the most powerful ideas did not come out of multiple examples. They came out of single-industry studies and single case studies. Big impactful ideas are conceptual breakthroughs, not descriptions of common patterns.

Conceptual break throughs are found by looking for outliers and weak signals

To me, the problems of greatest interest are things that you cannot explain with the current prevailing theory.Every one of my research projects started the same way: recognizing that the established theory did not explain a certain phenomenon. We had to stay constantly focused on weak signals. Each weak signal was a contradictory phenomenon that was not happening across the board. You could very easily say, “Dismiss it, this is an outlier, so we don’t have to worry about it.” But the outliers and weak signals were the places to find a different way to think about the problem

The first step is to identify the problem and frame it appropriately without worrying about the methodology.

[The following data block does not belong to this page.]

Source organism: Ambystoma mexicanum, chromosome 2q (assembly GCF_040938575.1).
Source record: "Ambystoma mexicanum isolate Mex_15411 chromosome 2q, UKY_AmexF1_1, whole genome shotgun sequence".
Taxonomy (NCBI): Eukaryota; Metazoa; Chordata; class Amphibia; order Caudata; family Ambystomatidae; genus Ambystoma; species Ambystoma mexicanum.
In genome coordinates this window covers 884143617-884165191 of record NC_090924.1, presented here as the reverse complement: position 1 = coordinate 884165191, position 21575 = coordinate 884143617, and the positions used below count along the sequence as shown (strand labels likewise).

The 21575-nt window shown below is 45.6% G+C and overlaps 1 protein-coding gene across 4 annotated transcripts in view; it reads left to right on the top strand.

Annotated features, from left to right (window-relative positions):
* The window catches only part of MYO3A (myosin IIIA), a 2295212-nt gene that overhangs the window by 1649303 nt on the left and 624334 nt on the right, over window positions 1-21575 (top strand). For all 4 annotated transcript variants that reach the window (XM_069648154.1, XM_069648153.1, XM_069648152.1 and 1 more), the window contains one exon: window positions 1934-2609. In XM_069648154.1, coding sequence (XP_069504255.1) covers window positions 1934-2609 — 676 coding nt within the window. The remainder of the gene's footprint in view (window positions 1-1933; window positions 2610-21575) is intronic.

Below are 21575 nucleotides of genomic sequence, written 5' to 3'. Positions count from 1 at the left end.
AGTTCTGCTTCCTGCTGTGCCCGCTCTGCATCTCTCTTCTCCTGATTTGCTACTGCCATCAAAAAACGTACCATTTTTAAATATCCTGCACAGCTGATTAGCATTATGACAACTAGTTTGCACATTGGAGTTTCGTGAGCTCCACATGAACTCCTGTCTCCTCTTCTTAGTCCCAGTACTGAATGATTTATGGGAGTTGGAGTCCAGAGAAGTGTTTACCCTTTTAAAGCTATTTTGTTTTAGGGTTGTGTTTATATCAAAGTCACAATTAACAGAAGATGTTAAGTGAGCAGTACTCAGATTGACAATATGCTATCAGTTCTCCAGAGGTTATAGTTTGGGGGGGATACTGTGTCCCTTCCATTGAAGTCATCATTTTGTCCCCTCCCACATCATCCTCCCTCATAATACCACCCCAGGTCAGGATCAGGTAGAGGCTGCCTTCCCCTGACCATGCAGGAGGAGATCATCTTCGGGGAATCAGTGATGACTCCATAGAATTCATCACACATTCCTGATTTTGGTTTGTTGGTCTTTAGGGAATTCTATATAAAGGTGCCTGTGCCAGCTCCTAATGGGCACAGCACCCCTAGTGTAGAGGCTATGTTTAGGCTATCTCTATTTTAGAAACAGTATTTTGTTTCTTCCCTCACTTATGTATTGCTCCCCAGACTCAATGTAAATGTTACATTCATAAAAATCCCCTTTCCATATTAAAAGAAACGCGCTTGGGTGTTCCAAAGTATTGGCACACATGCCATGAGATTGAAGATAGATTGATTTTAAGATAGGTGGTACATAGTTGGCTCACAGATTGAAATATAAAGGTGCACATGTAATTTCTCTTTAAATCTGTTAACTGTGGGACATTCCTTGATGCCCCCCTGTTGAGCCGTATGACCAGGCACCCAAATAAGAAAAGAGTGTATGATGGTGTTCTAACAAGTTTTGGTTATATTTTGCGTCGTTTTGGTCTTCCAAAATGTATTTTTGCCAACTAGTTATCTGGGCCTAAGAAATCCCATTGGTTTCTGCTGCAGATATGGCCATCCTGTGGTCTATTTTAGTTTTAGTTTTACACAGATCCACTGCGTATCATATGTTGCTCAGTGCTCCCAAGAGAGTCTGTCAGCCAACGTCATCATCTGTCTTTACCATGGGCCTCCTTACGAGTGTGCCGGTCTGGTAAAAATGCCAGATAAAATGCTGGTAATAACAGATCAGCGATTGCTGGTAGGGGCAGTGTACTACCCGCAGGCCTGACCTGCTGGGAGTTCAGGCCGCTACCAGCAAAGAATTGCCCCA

“In developing all of these ideas, I learned not to start with the methodology, but with the problem. A lot of times, research tends to start with the methodology. I prefer to start with a problem that’s of interest and apply whatever methodology is appropriate…..

Finding evidence to observe pattern and derive logic

..when we started looking around, we suddenly found some examples….

Demonstrating the existence of pattern

So we looked at the logic…You have to create a story out of what doesn’t exist yet… and therefore you have to make it conceptually strong. The data is only an illustration.And you use stories or companies’ work as examples and illustrations of the concept, not as proof of good practice.

Disciplined precise thinking is required to put it across in a logical fashion.. like a flow chart

With every book or major article I write, I start by looking for a logical structure. It must be as simple as Euclid: The shortest distance between two points is a straight line. Once you have this logical framework, everything else, all the examples, are just illustrations….
I can take any of my books and give you a flowchart in one page on the substance of the book…

Go read the full article here.